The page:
This week I’m in Geneva at the 2015 Social Forum hosted by the UN Human Rights Council. The focus of this year’s event is access to medicines and the human right to health. If you follow me on Twitter or have read my blog, you’ll know that these are two of my favourite things.
And over the past few days I’ve been immersed in some fascinating debates. On how human rights relate to access to medicines, on the particular problems faced by women and children in accessing medicines, on how intellectual property may make new medicines unaffordable, and on the lessons that we can take away from the HIV/AIDS crisis.
Given all of that, it might seem strange that while sitting there I began to think back to when I was young and suffered from fairly acute asthma. Throughout primary school, year after year, I remember attending gym class and always finishing well behind my classmates in running just a mile. At the time it was a huge embarrassment to me and seemed like the end of the world (though it obviously wasn’t). And soon enough, because my family was well-off enough to afford the medicines I needed, it remained nothing more serious than a loss of playground pride.
I’d basically forgotten about all of that until 2010, when I moved from Washington, D.C. to New Delhi. During that first year living in India, I was constantly ill with some respiratory illness or another. Much of that I can now chalk up to New Delhi’s horrible air quality.
Regardless of the reason, often it was very serious, much more than finishing behind everyone in a race. I was constantly in and out of the doctors’ offices and pharmacies, paying for different services and medicines. I wasn’t making all that much money at the time and all of this began to take a toll. I ended up losing 20 pounds which, if you know me, left me looking skeletal. My hair greyed so much that I looked ten years older than I was.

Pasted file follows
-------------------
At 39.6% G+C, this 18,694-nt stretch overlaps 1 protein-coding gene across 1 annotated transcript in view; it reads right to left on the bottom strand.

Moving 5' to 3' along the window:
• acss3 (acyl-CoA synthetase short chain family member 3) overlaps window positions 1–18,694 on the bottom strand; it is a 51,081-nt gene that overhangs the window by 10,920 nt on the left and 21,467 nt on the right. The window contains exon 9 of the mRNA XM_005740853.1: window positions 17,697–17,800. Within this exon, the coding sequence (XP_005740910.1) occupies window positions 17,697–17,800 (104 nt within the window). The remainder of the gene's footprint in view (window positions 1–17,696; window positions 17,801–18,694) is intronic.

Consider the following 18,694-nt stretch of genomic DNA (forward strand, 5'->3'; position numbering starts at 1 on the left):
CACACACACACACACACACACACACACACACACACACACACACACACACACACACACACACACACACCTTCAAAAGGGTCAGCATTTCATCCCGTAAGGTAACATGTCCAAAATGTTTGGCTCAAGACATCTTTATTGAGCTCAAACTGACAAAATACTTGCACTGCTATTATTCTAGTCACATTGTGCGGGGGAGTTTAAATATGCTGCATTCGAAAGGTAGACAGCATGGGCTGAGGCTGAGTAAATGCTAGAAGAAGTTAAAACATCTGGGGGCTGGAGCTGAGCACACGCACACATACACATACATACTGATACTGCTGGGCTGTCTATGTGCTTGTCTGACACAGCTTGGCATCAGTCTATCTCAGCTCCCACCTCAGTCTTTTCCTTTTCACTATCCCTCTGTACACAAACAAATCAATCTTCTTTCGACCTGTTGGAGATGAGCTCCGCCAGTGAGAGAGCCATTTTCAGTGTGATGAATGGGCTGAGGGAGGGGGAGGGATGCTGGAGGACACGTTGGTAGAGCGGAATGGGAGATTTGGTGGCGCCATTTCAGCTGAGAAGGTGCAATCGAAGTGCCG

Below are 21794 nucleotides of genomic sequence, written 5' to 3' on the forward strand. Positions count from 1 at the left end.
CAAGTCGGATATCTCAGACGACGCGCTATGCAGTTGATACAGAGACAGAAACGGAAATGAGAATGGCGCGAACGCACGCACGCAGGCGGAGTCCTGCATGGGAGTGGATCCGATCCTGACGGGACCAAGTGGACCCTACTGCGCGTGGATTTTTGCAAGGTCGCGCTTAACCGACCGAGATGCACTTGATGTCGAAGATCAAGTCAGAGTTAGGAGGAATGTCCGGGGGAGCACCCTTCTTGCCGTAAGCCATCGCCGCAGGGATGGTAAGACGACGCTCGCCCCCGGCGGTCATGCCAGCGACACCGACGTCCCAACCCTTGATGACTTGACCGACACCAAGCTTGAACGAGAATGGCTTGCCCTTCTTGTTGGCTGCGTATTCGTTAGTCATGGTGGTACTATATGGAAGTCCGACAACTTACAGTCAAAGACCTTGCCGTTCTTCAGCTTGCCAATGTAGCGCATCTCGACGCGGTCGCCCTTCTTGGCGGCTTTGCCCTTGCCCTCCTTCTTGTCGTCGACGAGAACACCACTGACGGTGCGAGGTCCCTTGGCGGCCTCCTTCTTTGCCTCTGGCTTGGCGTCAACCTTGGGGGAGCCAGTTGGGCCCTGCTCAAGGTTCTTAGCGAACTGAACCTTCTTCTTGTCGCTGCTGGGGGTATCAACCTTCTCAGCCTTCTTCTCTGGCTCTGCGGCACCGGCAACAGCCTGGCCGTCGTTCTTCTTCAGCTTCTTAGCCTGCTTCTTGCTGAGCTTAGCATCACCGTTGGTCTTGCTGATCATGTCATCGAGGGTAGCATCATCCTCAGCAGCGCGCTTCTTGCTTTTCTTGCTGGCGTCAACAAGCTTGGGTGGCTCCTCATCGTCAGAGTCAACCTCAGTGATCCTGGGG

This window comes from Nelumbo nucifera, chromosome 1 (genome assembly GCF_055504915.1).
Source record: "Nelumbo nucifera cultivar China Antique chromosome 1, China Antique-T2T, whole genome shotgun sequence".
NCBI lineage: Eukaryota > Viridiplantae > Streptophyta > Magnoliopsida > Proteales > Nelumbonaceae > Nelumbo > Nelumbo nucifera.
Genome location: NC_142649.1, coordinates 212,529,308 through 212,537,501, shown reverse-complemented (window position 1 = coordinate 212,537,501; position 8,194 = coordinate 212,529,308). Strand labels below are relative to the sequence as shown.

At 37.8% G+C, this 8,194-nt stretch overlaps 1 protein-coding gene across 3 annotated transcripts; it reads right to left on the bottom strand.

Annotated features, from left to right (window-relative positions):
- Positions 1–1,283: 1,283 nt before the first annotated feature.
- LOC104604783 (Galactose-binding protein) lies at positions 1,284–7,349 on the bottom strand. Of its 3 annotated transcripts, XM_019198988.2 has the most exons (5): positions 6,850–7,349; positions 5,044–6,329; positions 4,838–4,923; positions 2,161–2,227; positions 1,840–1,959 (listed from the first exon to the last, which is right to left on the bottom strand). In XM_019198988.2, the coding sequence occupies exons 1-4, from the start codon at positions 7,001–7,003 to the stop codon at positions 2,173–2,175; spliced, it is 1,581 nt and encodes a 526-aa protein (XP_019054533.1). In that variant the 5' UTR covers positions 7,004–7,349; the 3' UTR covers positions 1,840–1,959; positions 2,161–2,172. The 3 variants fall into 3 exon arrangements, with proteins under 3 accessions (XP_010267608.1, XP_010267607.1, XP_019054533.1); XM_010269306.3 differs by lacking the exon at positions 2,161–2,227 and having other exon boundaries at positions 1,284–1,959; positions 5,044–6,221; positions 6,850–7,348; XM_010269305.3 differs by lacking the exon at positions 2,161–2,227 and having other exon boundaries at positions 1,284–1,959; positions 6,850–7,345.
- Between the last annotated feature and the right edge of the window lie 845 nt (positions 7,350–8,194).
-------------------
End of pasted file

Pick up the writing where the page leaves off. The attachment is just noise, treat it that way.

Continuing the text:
So oddly, though I suffered with asthma as a child, it was as an adult that I got a peek into the daily reality of millions of families and children who feel the pressure of paying to see the doctor and paying for medicines out of their own pockets, albeit in a much more substantial way.
Ultimately I had the resources and support systems to make sure nothing worse happened. And even if something worse had happened, I could have left. But as I’ve written elsewhere, this isn’t an option for most people, nor should it have to come to that.
So coming back to today, to this event, I think it’s especially important to keep this in mind. That all of this talk on access to medicines and human rights in the abstract here in Geneva is all well and good, but that the things we discuss here are everyday lived realities for millions and that needs to be at the heart of the debate.
These realities might be as tragic a child dying from cancer because her family cannot afford a critical new medicine, but also might be an indignity as small as when a child has to stay inside while her friends are outside because her family can’t afford the medicines that she needs.
When we talk about human rights and access to medicines, we need to be sure to find solutions for each and every one of these problems by listening to the voices of people who live them.